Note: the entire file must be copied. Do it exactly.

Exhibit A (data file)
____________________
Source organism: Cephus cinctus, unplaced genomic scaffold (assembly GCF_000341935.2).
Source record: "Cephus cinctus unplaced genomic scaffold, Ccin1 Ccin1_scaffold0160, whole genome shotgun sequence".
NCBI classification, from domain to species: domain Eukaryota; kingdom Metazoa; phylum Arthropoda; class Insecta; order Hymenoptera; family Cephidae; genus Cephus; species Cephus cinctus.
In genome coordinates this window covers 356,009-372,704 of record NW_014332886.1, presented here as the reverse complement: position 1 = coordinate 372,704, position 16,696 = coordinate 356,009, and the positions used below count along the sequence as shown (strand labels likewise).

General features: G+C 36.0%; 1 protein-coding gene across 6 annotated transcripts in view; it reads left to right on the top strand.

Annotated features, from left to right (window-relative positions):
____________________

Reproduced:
Source organism: Cephus cinctus, unplaced genomic scaffold (assembly GCF_000341935.2).
Source record: "Cephus cinctus unplaced genomic scaffold, Ccin1 Ccin1_scaffold0160, whole genome shotgun sequence".
NCBI classification, from domain to species: domain Eukaryota; kingdom Metazoa; phylum Arthropoda; class Insecta; order Hymenoptera; family Cephidae; genus Cephus; species Cephus cinctus.
In genome coordinates this window covers 356,009-372,704 of record NW_014332886.1, presented here as the reverse complement: position 1 = coordinate 372,704, position 16,696 = coordinate 356,009, and the positions used below count along the sequence as shown (strand labels likewise).

General features: G+C 36.0%; 1 protein-coding gene across 6 annotated transcripts in view; it reads left to right on the top strand.

Annotated features, from left to right (window-relative positions):